Disease-associated reference intervals for twenty laboratory tests in patients with rheumatoid arthritis, Crohn's disease or ulcerative colitis
Peer reviewed, Journal article
MetadataVis full innførsel
OriginalversjonPractical Laboratory Medicine. 2021, 25 . 10.1016/j.plabm.2021.e00225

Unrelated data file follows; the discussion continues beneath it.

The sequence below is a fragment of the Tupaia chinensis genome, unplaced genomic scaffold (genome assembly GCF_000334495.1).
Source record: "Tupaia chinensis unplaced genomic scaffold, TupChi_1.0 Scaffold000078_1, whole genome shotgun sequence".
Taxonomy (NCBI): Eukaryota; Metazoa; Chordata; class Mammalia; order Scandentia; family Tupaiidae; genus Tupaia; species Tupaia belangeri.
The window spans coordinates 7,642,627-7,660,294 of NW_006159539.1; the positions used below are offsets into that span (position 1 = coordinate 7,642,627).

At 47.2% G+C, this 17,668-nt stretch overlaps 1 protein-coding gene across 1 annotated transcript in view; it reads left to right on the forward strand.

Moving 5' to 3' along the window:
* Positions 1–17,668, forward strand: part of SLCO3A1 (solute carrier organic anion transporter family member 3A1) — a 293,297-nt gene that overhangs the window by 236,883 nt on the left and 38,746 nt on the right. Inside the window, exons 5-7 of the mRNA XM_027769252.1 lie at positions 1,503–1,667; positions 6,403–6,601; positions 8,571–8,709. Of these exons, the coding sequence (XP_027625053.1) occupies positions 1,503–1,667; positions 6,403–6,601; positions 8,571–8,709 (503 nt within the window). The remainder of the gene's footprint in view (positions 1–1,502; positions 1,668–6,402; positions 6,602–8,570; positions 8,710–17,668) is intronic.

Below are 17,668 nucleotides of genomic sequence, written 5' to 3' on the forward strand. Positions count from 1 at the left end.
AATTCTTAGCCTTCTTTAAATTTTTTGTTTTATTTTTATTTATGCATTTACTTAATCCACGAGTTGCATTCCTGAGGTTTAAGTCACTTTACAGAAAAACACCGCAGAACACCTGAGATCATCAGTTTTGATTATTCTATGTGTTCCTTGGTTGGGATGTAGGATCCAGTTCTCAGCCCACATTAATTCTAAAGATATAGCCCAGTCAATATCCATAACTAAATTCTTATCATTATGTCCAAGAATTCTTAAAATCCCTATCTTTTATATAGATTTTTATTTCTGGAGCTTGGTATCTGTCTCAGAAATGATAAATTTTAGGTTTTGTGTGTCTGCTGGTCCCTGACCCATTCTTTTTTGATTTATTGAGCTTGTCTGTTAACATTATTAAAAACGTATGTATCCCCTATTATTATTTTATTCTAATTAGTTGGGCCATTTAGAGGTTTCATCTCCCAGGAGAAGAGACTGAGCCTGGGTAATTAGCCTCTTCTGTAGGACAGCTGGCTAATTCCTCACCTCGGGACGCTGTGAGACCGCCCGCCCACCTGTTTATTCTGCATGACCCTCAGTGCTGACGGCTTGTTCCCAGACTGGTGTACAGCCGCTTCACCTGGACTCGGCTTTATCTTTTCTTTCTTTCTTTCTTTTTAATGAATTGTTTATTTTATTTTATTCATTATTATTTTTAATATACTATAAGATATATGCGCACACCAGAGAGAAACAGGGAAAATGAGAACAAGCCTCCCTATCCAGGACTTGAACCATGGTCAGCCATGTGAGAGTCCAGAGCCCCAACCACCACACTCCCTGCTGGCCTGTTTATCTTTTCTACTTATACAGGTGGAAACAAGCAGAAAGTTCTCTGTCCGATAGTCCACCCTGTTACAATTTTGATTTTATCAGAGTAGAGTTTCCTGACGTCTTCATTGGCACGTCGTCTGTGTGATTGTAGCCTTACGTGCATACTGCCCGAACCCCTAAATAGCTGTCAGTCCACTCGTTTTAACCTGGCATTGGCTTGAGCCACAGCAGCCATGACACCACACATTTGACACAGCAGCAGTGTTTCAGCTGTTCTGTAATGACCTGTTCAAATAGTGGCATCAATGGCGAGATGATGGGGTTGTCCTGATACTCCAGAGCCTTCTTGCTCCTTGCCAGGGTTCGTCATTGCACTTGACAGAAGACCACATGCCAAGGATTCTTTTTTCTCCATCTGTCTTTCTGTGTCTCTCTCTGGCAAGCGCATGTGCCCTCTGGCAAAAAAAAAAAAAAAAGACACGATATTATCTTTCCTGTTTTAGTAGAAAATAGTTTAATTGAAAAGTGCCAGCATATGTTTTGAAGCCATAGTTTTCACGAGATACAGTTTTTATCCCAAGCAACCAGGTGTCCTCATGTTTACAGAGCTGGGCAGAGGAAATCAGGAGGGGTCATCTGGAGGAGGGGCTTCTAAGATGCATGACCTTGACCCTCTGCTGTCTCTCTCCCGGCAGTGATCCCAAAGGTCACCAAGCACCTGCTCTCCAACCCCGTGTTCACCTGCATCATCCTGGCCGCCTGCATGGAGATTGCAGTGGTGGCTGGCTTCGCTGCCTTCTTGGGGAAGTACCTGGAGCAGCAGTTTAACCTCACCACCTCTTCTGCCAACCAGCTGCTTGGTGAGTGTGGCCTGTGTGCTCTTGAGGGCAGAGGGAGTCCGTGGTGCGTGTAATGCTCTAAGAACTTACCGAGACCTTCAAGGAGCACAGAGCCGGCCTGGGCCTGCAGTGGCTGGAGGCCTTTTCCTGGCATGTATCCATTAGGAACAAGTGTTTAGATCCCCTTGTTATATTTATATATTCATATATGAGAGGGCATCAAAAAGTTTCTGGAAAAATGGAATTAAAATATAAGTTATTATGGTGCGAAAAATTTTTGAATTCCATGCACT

Background Population based reference intervals are fundamental for interpreting results for quantitative laboratory tests. In patients with a specific chronic disorder, however, results of various tests may regularly be different than in healthy individuals. Health-associated reference intervals may therefore have limited value in such patients. Instead, disease-associated reference intervals may be useful, as they describe the results distribution in populations resembling the specific patients. Few disease-associated reference ntervals are available in the literature. The aim of this study was to estimate reference intervals for common laboratory tests for patient populations with rheumatoid arthritis, Crohn’s disease or ulcerative colitis without significant comorbidity, using a novel algorithm. Material and methods Laboratory test results and hospital discharge diagnoses were collected for relevant patients. An algorithm was developed to identify discharge diagnoses significantly associated with high or low results for specific tests. After excluding patients with such diagnoses, reference intervals were estimated, representing results distributions in patients with each of the specific chronic disorders, but without significant comorbidity. Results Disease-associated reference intervals were estimated for 20 common laboratory tests. Most of the estimated reference limits were significantly different from corresponding health-associated reference limits. Thirty percent of the estimated reference intervals were different from estimates based on crude patient populations, indicating that the algorithm applied managed to exclude patients with relevant comorbidity. Conclusion Disease-associated reference intervals could be estimated for a number of tests in patients with rheumatoid arthritis, ulcerative colitis or Crohn’s disease using a highly automated algorithm based on routinely recorded patient data.